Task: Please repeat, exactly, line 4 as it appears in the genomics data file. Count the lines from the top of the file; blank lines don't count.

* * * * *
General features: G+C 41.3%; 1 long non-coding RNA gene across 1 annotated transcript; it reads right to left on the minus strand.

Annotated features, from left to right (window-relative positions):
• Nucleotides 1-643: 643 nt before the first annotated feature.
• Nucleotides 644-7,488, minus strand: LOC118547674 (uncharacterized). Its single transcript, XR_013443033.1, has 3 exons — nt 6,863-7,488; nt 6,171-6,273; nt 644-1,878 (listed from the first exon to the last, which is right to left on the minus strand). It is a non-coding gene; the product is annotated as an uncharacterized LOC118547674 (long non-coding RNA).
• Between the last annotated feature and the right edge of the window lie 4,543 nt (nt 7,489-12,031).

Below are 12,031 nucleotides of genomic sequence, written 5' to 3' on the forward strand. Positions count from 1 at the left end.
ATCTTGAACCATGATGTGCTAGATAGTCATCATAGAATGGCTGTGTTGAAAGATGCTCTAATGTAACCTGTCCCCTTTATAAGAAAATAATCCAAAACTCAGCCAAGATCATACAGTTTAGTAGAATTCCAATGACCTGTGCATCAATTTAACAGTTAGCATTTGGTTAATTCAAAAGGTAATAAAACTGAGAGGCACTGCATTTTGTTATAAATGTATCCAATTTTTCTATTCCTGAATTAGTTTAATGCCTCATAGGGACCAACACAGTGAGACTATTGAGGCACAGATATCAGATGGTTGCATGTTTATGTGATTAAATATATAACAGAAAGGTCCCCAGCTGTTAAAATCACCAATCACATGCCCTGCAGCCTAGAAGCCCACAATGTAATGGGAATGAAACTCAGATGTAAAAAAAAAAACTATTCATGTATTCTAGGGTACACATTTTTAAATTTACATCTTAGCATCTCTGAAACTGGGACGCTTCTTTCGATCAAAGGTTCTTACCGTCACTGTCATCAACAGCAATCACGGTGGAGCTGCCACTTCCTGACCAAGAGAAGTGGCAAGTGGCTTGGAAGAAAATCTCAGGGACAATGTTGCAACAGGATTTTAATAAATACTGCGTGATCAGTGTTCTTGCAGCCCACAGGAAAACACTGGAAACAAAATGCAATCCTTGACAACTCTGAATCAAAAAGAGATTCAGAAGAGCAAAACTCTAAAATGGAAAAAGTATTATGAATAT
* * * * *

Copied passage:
• Nucleotides 644-7,488, minus strand: LOC118547674 (uncharacterized). Its single transcript, XR_013443033.1, has 3 exons — nt 6,863-7,488; nt 6,171-6,273; nt 644-1,878 (listed from the first exon to the last, which is right to left on the minus strand). It is a non-coding gene; the product is annotated as an uncharacterized LOC118547674 (long non-coding RNA).